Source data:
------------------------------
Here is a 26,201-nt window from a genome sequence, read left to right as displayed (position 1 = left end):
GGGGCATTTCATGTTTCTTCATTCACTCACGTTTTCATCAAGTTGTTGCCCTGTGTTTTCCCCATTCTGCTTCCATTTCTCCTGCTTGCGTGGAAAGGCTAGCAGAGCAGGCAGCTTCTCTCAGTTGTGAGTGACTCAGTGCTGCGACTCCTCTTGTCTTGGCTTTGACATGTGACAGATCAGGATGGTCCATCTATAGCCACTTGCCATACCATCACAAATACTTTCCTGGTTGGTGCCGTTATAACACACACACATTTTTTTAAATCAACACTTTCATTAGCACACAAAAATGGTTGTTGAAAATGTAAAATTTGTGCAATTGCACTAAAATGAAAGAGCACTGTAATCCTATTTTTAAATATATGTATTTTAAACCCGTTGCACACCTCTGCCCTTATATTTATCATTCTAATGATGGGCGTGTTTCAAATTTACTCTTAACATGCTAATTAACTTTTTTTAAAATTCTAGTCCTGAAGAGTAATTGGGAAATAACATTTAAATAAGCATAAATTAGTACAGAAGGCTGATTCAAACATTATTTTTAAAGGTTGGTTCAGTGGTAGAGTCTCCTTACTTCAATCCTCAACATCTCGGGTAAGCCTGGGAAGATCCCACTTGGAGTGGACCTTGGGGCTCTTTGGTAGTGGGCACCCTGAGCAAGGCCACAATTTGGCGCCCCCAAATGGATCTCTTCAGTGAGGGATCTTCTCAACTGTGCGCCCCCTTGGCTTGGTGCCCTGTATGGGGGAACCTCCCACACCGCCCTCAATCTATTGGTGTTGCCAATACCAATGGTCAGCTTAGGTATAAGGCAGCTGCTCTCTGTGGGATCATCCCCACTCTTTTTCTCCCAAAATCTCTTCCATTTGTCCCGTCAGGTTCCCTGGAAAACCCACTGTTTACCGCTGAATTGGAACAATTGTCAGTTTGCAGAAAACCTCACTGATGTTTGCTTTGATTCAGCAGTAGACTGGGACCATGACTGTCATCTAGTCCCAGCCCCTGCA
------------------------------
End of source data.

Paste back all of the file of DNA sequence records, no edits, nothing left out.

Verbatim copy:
Here is a 26,201-nt window from a genome sequence, read left to right as displayed (position 1 = left end):
GGGGCATTTCATGTTTCTTCATTCACTCACGTTTTCATCAAGTTGTTGCCCTGTGTTTTCCCCATTCTGCTTCCATTTCTCCTGCTTGCGTGGAAAGGCTAGCAGAGCAGGCAGCTTCTCTCAGTTGTGAGTGACTCAGTGCTGCGACTCCTCTTGTCTTGGCTTTGACATGTGACAGATCAGGATGGTCCATCTATAGCCACTTGCCATACCATCACAAATACTTTCCTGGTTGGTGCCGTTATAACACACACACATTTTTTTAAATCAACACTTTCATTAGCACACAAAAATGGTTGTTGAAAATGTAAAATTTGTGCAATTGCACTAAAATGAAAGAGCACTGTAATCCTATTTTTAAATATATGTATTTTAAACCCGTTGCACACCTCTGCCCTTATATTTATCATTCTAATGATGGGCGTGTTTCAAATTTACTCTTAACATGCTAATTAACTTTTTTTAAAATTCTAGTCCTGAAGAGTAATTGGGAAATAACATTTAAATAAGCATAAATTAGTACAGAAGGCTGATTCAAACATTATTTTTAAAGGTTGGTTCAGTGGTAGAGTCTCCTTACTTCAATCCTCAACATCTCGGGTAAGCCTGGGAAGATCCCACTTGGAGTGGACCTTGGGGCTCTTTGGTAGTGGGCACCCTGAGCAAGGCCACAATTTGGCGCCCCCAAATGGATCTCTTCAGTGAGGGATCTTCTCAACTGTGCGCCCCCTTGGCTTGGTGCCCTGTATGGGGGAACCTCCCACACCGCCCTCAATCTATTGGTGTTGCCAATACCAATGGTCAGCTTAGGTATAAGGCAGCTGCTCTCTGTGGGATCATCCCCACTCTTTTTCTCCCAAAATCTCTTCCATTTGTCCCGTCAGGTTCCCTGGAAAACCCACTGTTTACCGCTGAATTGGAACAATTGTCAGTTTGCAGAAAACCTCACTGATGTTTGCTTTGATTCAGCAGTAGACTGGGACCATGACTGTCATCTAGTCCCAGCCCCTGCA